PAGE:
Recently, two marine mammal skeletons, a whale and a dolphin, were found during the construction of a sea wall along the California coastline. Santa Cruz County is building a sea wall between Santa Cruz and Capitola, to protect the cliffs and buildings from large waves. However, the sea wall will block access to that section of the coastline, preventing any future paleontological exploration of the area. Paleontologists were asked to survey the area before the wall was built, to see if any fossils were present.

An amateur paleontologist had seen vertebrae protruding from the sandstone — these vertebrae belonged to a small whale that lived in the late Miocene, about 5 million years ago. PaleoResource Consultants excavated the specimen, wrapped it in plaster to protect it during transport, and brought it back to their offices in Auburn, California, where it is now being prepared.

A second skeleton, a dolphin, was found by Robert Boessenecker, a graduate student at Montana State University studying marine vertebrate fossils in California. The dolphin, now extinct, is also from the late Miocene, and is related to the Chinese river dolphin. "Marine mammals were much more diverse at that time," says Dave.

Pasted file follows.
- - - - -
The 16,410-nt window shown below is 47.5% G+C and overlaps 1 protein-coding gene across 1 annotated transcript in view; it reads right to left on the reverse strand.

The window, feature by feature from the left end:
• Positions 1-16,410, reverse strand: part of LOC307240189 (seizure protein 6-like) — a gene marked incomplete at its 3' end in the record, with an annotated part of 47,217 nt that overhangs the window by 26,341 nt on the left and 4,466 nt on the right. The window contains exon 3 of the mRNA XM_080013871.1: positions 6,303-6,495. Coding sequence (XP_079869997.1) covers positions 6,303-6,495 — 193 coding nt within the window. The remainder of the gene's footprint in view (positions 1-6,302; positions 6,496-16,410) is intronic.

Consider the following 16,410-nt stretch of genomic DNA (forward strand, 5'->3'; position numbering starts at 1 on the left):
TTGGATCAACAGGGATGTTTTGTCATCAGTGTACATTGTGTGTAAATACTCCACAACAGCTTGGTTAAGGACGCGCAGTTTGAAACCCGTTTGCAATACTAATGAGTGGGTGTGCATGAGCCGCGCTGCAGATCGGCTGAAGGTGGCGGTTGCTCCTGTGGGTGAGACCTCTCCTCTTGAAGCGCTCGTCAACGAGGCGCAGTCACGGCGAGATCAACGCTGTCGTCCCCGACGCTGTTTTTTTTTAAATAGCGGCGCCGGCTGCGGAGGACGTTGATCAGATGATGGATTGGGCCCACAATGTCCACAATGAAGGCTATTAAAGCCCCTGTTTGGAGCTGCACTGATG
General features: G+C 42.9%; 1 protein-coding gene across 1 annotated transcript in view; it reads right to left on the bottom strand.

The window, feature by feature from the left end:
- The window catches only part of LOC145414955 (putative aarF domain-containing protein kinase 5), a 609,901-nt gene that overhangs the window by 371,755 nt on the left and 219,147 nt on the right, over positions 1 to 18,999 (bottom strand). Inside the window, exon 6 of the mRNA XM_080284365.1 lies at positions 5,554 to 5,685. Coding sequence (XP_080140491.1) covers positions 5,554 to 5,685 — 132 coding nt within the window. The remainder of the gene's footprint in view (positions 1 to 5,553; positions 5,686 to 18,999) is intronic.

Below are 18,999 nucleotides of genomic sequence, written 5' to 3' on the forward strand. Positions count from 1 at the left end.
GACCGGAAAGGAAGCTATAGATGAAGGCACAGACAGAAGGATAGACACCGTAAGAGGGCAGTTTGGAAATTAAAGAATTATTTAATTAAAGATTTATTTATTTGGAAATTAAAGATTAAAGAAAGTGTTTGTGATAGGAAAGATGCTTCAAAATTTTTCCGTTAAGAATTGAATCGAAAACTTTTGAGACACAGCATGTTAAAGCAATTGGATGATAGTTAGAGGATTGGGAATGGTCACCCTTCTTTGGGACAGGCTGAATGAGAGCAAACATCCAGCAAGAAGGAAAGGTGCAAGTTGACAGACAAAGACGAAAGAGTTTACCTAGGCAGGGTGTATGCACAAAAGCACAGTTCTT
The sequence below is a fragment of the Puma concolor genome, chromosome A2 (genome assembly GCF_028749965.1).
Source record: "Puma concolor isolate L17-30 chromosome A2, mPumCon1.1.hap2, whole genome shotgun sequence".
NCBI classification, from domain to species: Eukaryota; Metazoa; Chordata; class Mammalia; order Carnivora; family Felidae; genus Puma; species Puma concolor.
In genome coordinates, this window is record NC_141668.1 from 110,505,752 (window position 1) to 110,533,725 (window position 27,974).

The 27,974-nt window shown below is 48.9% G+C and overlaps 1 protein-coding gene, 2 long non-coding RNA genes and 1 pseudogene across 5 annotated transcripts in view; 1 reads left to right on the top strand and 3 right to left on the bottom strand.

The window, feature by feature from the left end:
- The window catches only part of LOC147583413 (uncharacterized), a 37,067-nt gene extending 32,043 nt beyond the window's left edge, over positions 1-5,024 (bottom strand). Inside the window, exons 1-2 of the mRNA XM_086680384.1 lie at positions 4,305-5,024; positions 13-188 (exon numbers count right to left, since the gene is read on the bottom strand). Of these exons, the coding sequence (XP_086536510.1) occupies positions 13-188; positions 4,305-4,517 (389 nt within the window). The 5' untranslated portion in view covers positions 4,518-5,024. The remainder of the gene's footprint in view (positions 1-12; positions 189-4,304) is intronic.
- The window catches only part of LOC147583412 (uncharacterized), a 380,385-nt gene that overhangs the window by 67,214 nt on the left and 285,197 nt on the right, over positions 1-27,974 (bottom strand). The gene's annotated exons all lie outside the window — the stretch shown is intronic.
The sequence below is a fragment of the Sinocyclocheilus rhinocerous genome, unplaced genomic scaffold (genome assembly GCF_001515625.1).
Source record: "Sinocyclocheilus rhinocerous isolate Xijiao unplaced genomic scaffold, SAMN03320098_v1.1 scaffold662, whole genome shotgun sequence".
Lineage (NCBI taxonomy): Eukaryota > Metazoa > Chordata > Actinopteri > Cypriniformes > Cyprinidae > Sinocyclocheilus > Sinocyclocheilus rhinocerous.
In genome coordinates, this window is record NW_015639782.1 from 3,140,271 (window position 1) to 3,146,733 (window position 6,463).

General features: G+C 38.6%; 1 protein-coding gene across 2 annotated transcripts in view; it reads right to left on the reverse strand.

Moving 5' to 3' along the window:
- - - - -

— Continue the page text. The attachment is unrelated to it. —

While Dave's career path as a paleo mitigation consultant may seem unusual, there is a real need for trained paleontologists in this field. "There is more paleo work in the West than paleontologists who can do it," he says. "Often, archaeologists do the work, because paleontologists are not available." And this work is important. As a result of big construction projects, fossil material is collected that otherwise would still be in the ground. These specimens are then used in scientific research. Says Dave, "This is our historic heritage. If it's destroyed or sealed off, we're losing something of potential scientific value. Yeah, we need roads, we need power plants. But we're going to try to preserve as much of our past as we can."

Learn more about fossils found during construction projects in upcoming blogs!

Whale Excavation I Whale Excavation II Whale Excavation III Whale Prep - edited